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Q. Horatius Flaccus (Horace), Odes (ed. John Conington), Book 3, Poem 4 (search)
ad fear'd the giant rush,
Their upraised arms, their port of pride,
And the twin brethren bent to push
Huge Pelion up Olympus' side.
But Typhon, Mimas, what could these,
Or what Porphyrion's stalwart scorn,
Rhoetus, or he whose spears were trees,
Enceladus, from earth uptorn,
As on they rush'd in mad career
'Gainst Pallas' shield? Here met the foe
Fierce Vulcan, queenly Juno here,
And he who ne'er shall quit his bow,
Who laves in clear Castalian flood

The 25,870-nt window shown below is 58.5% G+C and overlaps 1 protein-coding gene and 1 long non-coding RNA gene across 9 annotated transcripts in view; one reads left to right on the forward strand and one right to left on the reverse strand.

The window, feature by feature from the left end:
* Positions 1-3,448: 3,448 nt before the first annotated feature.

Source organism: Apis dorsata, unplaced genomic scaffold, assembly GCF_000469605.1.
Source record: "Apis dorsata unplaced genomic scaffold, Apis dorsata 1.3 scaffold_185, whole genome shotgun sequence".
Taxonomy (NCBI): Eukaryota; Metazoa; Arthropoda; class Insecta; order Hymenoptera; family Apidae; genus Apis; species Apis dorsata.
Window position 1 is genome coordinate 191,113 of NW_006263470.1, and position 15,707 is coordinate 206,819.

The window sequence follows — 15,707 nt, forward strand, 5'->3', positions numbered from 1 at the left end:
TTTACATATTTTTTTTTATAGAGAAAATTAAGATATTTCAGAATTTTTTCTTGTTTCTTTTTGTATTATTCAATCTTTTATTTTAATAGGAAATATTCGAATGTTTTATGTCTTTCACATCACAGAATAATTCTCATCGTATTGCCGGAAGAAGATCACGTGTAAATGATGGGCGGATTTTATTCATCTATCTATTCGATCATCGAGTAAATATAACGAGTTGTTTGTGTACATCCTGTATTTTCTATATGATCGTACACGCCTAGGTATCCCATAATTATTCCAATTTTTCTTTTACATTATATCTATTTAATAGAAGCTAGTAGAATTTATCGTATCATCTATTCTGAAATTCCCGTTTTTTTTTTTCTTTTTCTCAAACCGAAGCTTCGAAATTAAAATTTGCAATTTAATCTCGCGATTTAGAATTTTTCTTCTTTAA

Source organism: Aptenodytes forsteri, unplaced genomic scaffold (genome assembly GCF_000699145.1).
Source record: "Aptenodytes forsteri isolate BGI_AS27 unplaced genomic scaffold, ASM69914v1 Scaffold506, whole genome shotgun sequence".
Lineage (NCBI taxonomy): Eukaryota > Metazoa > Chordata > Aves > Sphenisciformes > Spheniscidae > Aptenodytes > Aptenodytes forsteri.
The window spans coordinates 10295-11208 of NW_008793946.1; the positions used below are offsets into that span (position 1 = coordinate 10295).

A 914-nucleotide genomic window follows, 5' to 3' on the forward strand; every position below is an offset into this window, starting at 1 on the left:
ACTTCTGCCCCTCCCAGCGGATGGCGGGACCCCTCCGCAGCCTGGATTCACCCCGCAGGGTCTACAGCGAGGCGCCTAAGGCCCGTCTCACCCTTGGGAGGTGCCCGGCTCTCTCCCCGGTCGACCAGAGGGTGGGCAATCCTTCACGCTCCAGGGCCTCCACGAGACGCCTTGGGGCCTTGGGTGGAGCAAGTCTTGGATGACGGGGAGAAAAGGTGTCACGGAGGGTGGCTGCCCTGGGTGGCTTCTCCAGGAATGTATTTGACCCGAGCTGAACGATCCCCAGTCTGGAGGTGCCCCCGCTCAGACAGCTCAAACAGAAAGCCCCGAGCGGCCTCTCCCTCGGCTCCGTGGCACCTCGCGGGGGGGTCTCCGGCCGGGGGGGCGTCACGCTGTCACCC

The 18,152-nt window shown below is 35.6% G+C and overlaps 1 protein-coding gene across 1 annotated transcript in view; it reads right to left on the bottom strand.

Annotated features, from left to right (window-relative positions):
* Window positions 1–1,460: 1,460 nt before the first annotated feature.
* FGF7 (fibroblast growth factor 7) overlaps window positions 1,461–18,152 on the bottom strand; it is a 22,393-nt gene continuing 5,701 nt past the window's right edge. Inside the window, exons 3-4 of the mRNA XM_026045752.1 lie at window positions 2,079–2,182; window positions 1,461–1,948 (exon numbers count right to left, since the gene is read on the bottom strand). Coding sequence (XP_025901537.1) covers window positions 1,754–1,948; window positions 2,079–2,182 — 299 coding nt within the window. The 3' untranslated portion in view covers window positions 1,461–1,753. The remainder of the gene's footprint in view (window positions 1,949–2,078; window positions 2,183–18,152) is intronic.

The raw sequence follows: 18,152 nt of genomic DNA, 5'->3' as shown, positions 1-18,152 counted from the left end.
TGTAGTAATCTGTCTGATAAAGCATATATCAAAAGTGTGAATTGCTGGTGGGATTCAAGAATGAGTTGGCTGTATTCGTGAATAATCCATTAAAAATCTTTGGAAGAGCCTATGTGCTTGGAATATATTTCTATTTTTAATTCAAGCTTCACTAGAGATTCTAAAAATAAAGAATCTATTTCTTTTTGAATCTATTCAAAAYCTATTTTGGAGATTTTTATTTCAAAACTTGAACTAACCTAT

His locks, and loves the leafy growth
Of Lycia next his native wood,
The Delian and the Pataran both.
Strength, mindless, falls by its own weight;
Strength, mix'd with mind, is made more strong
By the just gods, who surely hate
The strength whose thoughts are set on wrong.
Let hundred-handed Gyas bear
His witness, and Orion known
Tempter of Dian, chaste and fair,
By Dian's maiden dart o'erthrown.
Hurl'd on the monstrous shapes she bred,
Earth groans, and mourns her children thrust
To Orcus; Aetna's weight of lead
Keeps down the fire that